This week, the New York Times broke a particularly uncommon piece of comics-related news that soon caught fire across the comics blogosphere with word that classic kids TV producers Sid and Marty Krofft and Joe Ruby and Ken Spears would be taking a slew of concepts created under work for hire by Jack Kirby into multiple media channels.
As the story goes, the legendary artist took up a staff job with Ruby-Spears productions (known for a wide range of shows including “Alvin & The Chipmunks” and the ’80s “Superman” cartoon) after becoming fed up with the practices of the big comics houses. While working with the independent animation studio, Kirby not only provided design work for completed animated series like “Thundarr The Barbarian” but also spent his days dreaming up dozens of ideas and hundreds of characters for potential shows that never saw the light of day. For years, the sketches, designs and art produced by the artist, with titles ranging from “Golden Shield” to “Roxie’s Raiders,” lay in storage, saved by Joe Ruby who insisted they’d be of value some day.
Finally, last year, Ruby and Spears decided to dust off the drawings and took the whole lot to the Krofft brothers (producers of live-action series including “H.R. Puffenstuff” and “The Banana Splits”) thanks to Ruby-Spears manager and former Krofft employee and ABC development executive Bonnie Dore. “When Ken and Joe came in here with Bonnie, we heard this whole thing, and when they left, Michael Stokes -Â the VP of development and production here -Â said, ‘Hey, Marty. If they have the rights, you can sell this by the pound,'” Marty Krofft told CBR. The producer went on to explain that he and his brother had already been working with Ruby-Spears to bring their ’70s superhero duo Electra Woman and Dyna Girl to the big screen. Krofft said that their plans to take the Kirby work into the realm of movies, TV, video games and comics was a natural extension of a longterm respect and growing partnership between the two independent companies. “It took us a long time to do this. It didn’t take us a long time to get together as partners, but it did take us a long time to get this right so we could let anybody know about it.”
To share more of their history, their specific plans for Kirby creations, their thoughts on how to preserve the spirit of Kirby’s art and more, Krofft, Spears and Dore took the time to speak with CBR News. The producers also shared three exclusive pieces of art from the Kirby vault that they hope will be making their way into new stories soon.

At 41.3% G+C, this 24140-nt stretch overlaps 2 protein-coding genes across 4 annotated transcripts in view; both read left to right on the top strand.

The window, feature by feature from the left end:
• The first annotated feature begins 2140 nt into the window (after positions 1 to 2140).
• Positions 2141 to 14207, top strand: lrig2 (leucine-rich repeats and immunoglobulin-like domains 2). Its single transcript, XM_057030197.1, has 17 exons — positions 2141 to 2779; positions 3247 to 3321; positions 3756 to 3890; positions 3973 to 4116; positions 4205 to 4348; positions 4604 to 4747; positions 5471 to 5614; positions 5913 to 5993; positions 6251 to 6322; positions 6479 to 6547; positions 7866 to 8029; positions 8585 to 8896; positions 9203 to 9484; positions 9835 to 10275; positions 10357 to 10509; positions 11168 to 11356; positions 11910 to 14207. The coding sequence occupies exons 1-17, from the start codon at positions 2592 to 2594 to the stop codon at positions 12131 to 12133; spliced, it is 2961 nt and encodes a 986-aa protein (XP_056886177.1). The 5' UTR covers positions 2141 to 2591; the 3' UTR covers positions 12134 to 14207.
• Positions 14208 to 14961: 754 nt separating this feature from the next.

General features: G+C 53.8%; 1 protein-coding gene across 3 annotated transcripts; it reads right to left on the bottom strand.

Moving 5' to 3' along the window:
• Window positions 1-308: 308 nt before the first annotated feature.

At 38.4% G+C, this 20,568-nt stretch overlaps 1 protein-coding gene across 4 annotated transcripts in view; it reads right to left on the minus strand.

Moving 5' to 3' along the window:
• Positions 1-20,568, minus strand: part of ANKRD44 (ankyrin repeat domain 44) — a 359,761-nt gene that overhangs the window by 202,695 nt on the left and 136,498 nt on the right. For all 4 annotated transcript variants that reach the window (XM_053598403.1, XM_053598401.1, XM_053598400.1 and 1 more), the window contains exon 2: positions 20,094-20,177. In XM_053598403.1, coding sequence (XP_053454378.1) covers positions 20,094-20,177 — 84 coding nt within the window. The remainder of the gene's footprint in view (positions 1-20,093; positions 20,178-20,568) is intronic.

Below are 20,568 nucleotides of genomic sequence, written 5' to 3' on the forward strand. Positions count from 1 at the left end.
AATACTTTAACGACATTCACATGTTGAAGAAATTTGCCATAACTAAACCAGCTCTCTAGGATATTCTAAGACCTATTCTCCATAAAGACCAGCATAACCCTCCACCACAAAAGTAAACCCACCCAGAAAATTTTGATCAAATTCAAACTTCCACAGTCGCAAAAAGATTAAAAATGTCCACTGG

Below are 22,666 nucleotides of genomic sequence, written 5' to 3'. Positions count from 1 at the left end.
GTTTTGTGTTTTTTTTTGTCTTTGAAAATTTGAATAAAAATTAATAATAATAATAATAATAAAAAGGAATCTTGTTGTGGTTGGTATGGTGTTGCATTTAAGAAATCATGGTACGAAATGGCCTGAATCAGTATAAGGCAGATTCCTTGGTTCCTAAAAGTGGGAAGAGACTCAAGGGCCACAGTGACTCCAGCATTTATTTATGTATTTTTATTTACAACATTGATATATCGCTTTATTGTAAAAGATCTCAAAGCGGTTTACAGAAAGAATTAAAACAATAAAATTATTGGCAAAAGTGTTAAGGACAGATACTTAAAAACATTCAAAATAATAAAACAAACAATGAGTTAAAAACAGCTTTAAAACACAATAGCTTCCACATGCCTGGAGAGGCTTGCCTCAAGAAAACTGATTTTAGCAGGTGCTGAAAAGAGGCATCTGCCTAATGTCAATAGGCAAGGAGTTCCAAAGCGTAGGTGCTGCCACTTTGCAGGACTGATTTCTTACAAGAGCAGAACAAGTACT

CBR News: I think the best person to start with is Ken. Almost everyone read the New York Times story that announced your plans, and you had talked there about how your partner Joe Ruby had wanted to hold on to these Kirby drawings, knowing someday you could do something with them. What was it in the past year or two that made you go, “Now is the time to bring these out and develop them?”
Ken Spears: Well, obviously all the movies that were out with the Marvel and DC characters perked our ears up. We said, “If this is where everyone’s going with the big name characters and $200 or 300 million dollar pictures, let’s find a way to exploit the properties that we own and we’ve had in storage all this time.” And that’s what led us to Marty. We just thought that the time was right.
Marty Krofft: Ken forgot what really happened. In 1991, they gave me the key to the vault and forgot I had it! [Laughs] Just kidding. But the big thing is that while Ken has always been complementary to myself, Ruby-Spears was the animation king. They were an independent company, and we were independent with live action and still are independent. So us getting together today is really what we should have done years ago. But if we did it then, we probably wouldn’t be talking to each other today! So this is a good thing that it happened right now. Ken said it right: this is the right time. We’re together for the right reasons. And even if I have to be the one to say it, I think the four of us are nice people, and we’ve done everything first class in our whole careers. And now we have a chance to honor the great legacy of Jack Kirby in a way that has some real class and dignity.
What have you guys done so far in terms of just combing through all this material? I assume there’s just boxes and boxes of this stuff. Have you both looked through it all, and what material stands out?
Spears: What we’ve come up with going through all the Kirby materials – and a lot of it was catalogued verbally, but we could remember everything that we had -Â and going through a tremendous amount of boxes in storage in the initial phase, was that there’s almost 700 individual drawings of Kirby’s that we know what they are and what they’re named. We’ve got that all digitized and so forth now.